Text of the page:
And its via a smart TV that you are going to get 4K services (and 8K), at least for the meantime, unless you have Sky Q or Virgin - no chance of broadcast on terrestial, as you rightly point out.

Of course, I do get customers asking, even now, if TV's have freeview built in!

link to this comment
MikeB's 2,575 posts GB
Monday, 17 June 2019
S
StevensOnln1
sentiment_very_satisfiedPlatinum

9:12 AM

MikeB: Indeed. The last time I bought a new TV (2 1/2 years ago) I discounted anything that didn't have wifi and all the main catchup apps. All the TVs in our house either have inbuilt smart functionality or have smart boxes attached. I was thinking more that for those who aren't bothered about not having those things, there's no need to replace an existing TV or buy a smart box/stick just for the sake of it.

link to this comment
StevensOnln1's 2,598 posts GB
M
MikeB
sentiment_very_satisfiedPlatinum

2:05 PM

StevensOnln1: You did the right thing, but even if you just wanted a basic 24/32in Tv for the bedroom, they will generally have wifi and basic catchup. Its just more cost effective in terms of economies of scale.

And they are probably paying less in real terms for the TV etc, even if it does now come with wifi, etc (and an HD tuner). About 11 years ago, an HD Ready 32in Samsung with Freeview was about ?450, and that was for a 50hz screen. Solidly decent, but not top of the range.
Until about a month ago, I could get you an entry level (but decent for the money) 4K LG 55in, with wifi, smart, etc. for ?499.

A lot of my customers have no idea about smart stuff. Thats OK - they are buying a TV, and if they dont want to use all those functions, thats up to them. As long as it works well for them, has a decent picture and is the right size, everything is fine.

link to this comment
MikeB's 2,575 posts GB
Tuesday, 18 June 2019
J
John Martin
sentiment_satisfiedBronze

3:13 PM

DUH just give a box and stick a coat hanger in it. Yeah Mike most of us are so thick we can be sold anything. I just love these self proclaimed experts on here. No wonder people are looking around and learning more before we buy now. But give me an extra coat hanger free and I will probably buy it HA HA

link to this comment
John Martin's 90 posts GB
Monday, 1 July 2019
J
John Grayson
9:05 PM

Hi There,

I have a 'standard' aerial in my loft that has been there since the house was built back 1995. I have always been able to receive Freeview HD Channels BBC / ITV / Ch4 & Ch5, and occasionally BBC 4 HD / BBC News HD etc.

Just now, even after re-tuning, I have an issue with reception on these channels, normal Freeview is OK, but the HD Channels constantly break up.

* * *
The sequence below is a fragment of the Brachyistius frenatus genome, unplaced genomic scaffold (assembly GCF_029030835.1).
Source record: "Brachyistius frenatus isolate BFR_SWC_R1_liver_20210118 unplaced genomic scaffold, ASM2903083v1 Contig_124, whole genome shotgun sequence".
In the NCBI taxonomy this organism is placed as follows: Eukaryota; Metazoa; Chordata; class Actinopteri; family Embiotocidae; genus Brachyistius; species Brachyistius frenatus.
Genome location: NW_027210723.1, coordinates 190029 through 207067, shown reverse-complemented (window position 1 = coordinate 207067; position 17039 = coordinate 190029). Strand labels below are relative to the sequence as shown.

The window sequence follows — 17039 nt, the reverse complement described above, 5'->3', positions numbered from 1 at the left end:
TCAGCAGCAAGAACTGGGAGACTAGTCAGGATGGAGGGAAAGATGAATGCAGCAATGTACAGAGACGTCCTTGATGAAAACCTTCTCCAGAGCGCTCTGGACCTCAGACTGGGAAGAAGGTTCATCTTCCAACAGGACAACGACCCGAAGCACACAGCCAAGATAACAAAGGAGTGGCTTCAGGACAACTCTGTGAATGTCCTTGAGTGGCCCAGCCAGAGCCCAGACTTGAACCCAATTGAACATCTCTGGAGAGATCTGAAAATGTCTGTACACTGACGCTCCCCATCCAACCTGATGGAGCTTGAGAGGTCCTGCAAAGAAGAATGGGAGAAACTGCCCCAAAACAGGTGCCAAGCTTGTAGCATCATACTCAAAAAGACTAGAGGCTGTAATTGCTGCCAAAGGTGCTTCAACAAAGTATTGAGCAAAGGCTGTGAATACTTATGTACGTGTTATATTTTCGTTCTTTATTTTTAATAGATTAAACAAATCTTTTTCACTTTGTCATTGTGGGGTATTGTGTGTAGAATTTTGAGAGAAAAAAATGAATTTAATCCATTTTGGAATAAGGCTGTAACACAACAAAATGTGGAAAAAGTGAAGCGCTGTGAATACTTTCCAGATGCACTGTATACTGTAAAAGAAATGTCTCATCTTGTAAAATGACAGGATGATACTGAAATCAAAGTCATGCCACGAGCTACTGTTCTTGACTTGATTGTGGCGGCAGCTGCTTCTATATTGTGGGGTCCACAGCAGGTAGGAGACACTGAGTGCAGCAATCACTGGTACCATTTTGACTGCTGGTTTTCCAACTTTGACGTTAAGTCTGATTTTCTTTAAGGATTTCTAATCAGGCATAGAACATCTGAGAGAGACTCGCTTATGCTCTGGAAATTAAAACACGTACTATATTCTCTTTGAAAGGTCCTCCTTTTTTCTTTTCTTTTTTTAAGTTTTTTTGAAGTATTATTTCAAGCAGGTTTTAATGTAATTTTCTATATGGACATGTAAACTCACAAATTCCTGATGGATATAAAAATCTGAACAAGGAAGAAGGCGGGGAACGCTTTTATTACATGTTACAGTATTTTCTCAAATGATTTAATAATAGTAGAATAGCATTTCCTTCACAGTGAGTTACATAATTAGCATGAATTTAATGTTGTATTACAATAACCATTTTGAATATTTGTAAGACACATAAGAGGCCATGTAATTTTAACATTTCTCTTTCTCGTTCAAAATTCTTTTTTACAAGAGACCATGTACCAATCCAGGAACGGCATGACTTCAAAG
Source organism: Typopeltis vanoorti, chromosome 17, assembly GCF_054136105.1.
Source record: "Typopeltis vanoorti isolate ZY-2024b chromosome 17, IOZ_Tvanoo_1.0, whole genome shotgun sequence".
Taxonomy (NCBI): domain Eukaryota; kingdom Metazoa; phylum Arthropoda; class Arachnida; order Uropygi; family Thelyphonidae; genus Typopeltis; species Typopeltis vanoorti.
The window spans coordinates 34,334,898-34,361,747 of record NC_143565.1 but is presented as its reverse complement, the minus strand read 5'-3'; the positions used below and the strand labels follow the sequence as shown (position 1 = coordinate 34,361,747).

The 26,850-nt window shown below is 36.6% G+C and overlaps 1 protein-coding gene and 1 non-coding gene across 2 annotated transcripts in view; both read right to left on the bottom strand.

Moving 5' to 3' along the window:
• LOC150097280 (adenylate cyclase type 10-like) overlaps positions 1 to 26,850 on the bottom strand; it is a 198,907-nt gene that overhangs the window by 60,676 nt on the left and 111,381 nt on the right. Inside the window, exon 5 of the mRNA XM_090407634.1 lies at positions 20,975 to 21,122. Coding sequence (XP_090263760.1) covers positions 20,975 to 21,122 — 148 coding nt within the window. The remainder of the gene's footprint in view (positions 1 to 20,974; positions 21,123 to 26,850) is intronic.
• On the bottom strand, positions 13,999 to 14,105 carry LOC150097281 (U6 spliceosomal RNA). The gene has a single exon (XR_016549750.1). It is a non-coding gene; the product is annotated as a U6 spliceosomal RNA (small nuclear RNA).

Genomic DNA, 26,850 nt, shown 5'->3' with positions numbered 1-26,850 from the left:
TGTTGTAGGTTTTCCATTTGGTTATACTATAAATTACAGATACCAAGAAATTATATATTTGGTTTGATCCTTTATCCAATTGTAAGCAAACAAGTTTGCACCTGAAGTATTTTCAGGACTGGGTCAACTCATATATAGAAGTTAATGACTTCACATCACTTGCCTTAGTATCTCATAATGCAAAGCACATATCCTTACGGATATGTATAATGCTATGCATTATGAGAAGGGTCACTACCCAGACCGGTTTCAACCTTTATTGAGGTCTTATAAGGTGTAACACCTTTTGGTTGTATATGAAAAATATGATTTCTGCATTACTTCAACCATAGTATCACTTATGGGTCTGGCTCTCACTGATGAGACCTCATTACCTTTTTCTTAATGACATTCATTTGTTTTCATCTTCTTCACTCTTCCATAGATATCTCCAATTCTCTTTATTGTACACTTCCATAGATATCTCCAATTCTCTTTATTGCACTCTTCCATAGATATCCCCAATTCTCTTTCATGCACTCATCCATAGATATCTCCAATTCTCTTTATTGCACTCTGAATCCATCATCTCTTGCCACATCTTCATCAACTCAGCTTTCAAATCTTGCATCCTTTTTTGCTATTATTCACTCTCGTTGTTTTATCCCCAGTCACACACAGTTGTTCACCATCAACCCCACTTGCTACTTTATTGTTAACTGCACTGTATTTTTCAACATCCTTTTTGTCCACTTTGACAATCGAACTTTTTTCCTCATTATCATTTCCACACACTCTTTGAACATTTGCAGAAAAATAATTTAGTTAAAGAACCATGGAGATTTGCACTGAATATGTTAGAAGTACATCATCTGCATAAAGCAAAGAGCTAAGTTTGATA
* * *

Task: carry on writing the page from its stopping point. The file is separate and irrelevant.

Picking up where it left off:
I've been told that it's down to the aerial, that, due to its age, was only designed to receive the higher channels, but due to the 5G sell off, I will have to upgrade to a new aerial that can receive properly at lower channels???

We receive our signal from Winter Hill in Bolton, and I'm in South Cheshire, right on the border from the Central ITV area.

Is there any substance in this, have they started to reduce the power across Channel 49-55, in lieu of the 5G move next year?

This issue has only presented itself over the last few days.

Any advice would be greatly appreciated, and apologies in advance, if any of the above is inaccurate regarding 5G etc.

Thanks.

link to this comment
John Grayson's 1 post GB
MikeP
sentiment_very_satisfiedPlatinum

9:23 PM

John Grayson:

Your old aerial is no longer suitable for reception of all the Freeview channels. You need to have wideband type fitted. There has been no reduction in transmitter power on any of the over 1100 transmitters around the country. The introduction of 5G means many transmissions are being moved to lower channels over the next several months. Check the Digital UK Coverage Checker (http://www.digitaluk.co.uk/coveragechecker/) and put in yiour full post code and house number, select the Detailed View option and press Go. Then scroll down to see the transmitters available at your location. The listing will give the current channels being broadcast and the planned future changes.



link to this comment
MikeP's 2,931 posts GB
Tuesday, 2 July 2019
J
John Martin
sentiment_satisfiedBronze

2:47 PM

I can get reception from 3 different transmitters in South Yorkshire. Maybe see if there are any other Txs in your area before paying out for new aerial. Unless of course you have got a super duper hd telly lol. As by all accounts all people will be forced to buy if they want hd or better in the future for free.

link to this comment
John Martin's 90 posts GB
MikeP
sentiment_very_satisfiedPlatinum

8:23 PM

John Martin:

My reply to John Gregson was based on the fact that all transmitters will undergo changes of the channels used over the next couple of years to adjust for the forthcoming 5G services. Winter Hill, the transmitter he uses, has had some of the channges applied already and there will likely be more to follow, so having a wideband aerial now will mean he is ready for the future changes.

Going by hs stated approximate location, it is more than likely that he will suffer poor reception from other transmitters , which is less than ideal for enjoyable viewing.



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MikeP's 2,931 posts GB